Updated May 9, 2022 - 5:08 pm
District Judge Jasmin Lilly-Spells was arrested Sunday in Henderson on a misdemeanor count of domestic battery after police accused her of assaulting her husband.
Henderson Detention Center records show that the 39-year-old judge was booked there and was released after posting $3,000 in bail.
Officers were called to Lilly-Spells’ home at about 5:30 p.m. Sunday after a report of a domestic battery, according to a Henderson Police Department arrest report. Lilly-Spells’ husband told police that during an argument, she shoved him into a wall while he “begged her to stop,” according to the report.
“He suffers from Sciatica and was in pain prior to the altercation, but her pushing him into the wall had worsened the pain,” the report stated.
Records show that the incident happened at an address near Horizon Ridge Parkway and Paradise Hills Drive.
According to the report, Lilly-Spells was upset with her husband on Sunday and carried two PlayStations into a bedroom closet. Her husband, whose name was redacted from the report, “believed the anger was directed at him” and followed her into the bedroom while recording a video on his phone.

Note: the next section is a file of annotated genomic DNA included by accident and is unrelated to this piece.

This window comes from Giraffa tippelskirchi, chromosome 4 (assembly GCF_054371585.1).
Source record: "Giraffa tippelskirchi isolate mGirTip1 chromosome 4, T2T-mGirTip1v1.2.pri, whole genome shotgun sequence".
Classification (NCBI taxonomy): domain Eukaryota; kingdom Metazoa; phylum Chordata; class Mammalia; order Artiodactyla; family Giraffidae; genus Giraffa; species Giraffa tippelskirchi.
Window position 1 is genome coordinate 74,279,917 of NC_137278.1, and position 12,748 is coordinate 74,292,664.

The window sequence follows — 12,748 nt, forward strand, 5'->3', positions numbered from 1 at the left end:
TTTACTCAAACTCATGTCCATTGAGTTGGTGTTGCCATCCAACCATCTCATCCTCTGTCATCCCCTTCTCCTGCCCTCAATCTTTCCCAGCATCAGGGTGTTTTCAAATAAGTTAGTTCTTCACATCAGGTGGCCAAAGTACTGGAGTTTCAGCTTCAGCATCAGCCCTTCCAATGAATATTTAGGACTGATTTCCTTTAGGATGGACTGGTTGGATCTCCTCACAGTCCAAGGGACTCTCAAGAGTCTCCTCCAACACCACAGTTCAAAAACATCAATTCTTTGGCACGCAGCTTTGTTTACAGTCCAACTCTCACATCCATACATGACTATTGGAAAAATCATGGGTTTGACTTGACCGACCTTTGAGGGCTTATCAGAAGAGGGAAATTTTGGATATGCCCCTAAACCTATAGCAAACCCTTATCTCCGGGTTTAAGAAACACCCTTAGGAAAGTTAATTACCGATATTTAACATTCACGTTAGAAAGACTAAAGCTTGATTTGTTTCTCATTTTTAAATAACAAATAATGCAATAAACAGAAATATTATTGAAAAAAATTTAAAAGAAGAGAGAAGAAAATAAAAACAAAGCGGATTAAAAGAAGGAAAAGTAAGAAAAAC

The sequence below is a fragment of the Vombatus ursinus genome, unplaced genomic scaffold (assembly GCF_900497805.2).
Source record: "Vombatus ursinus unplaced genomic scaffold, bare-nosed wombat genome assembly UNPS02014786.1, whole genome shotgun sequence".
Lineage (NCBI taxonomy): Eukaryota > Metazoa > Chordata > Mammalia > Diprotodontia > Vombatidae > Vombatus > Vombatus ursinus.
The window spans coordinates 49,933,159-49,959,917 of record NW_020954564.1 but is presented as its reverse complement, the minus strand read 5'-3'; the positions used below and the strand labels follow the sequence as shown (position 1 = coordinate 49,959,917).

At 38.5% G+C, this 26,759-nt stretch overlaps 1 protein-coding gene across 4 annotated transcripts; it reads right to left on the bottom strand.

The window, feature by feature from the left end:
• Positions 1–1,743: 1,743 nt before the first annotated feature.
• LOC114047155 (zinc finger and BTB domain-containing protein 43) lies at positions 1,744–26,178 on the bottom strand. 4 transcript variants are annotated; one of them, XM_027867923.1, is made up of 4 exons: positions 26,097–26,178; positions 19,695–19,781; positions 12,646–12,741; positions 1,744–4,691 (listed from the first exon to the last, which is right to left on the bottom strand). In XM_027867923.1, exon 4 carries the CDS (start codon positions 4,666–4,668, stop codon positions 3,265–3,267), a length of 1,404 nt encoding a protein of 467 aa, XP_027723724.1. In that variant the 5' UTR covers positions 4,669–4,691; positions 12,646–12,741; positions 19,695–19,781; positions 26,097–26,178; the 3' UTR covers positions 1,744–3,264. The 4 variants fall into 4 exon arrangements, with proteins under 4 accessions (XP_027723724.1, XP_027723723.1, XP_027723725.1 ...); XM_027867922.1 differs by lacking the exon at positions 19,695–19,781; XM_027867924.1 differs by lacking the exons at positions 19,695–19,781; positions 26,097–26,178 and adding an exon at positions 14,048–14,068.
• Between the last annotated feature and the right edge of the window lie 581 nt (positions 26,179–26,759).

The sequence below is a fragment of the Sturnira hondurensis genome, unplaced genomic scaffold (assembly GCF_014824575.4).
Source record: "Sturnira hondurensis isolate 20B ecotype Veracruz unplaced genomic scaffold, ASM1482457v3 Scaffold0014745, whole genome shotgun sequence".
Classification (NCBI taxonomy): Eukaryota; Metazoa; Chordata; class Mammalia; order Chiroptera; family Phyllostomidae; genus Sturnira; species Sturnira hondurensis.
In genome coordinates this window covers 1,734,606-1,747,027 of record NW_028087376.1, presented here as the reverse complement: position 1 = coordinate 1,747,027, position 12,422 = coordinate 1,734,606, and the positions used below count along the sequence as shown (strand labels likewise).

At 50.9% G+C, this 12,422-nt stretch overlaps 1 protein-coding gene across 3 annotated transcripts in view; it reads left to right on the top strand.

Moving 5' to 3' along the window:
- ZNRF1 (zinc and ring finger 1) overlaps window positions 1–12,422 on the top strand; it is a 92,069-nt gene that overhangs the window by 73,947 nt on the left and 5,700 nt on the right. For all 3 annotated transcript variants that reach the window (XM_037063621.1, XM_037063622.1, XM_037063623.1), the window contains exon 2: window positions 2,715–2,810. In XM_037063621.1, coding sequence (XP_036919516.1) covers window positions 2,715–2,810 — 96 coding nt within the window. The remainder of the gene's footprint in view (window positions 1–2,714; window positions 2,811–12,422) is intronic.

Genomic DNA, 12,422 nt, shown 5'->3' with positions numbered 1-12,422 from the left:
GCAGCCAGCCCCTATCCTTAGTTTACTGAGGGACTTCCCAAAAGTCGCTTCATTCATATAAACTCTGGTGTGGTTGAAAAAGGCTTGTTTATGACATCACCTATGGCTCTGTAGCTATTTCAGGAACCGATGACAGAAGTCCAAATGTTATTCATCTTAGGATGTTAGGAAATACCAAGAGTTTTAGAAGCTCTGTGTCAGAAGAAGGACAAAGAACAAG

He found Lilly-Spells in the bedroom closet, stabbing at one of the PlayStations with a screwdriver.
“As he pans the camera around, Jasmin’s voice can be heard saying ‘Turn it off,’” the report stated. “(Redacted) screams ‘Don’t you stab me!’”
The officer who wrote the report concluded that Lilly-Spells was “the aggressor” during the confrontation in the closet, where she was seen in the video approaching her husband “with a closed fist and screwdriver in hand.”
Neither suffered from “apparent injuries,” other than an “extremely minute scratch” on Lilly-Spells’ wrist, according to the report.
Lilly-Spells’ attorney, Warren Geller, was at the home as police investigated and told officers that Lilly-Spells would not speak to detectives. Geller declined to comment on Monday.
The arrest report stated that Lilly-Spells’ father took the couple’s four children to his home before officers arrived.
Lilly-Spells is due in court in the battery case June 6, court logs show.
Before being elected in November 2020 to Department 23 in Clark County District Court, Lilly-Spells was a chief deputy public defender for the county.
She previously served as a mediator, parking arbitrator and court-appointed special advocate representing abused and neglected children.
According to a November profile posted to UNLV’s website, Lilly-Spells is a 2009 graduate of Boyd Law School. As a district judge, she hears both criminal and civil cases.
A spokeswoman for District Court declined to comment on the arrest.
A sign in front of Lilly-Spells’ courtroom indicated that her cases were being heard by another judge on Monday morning.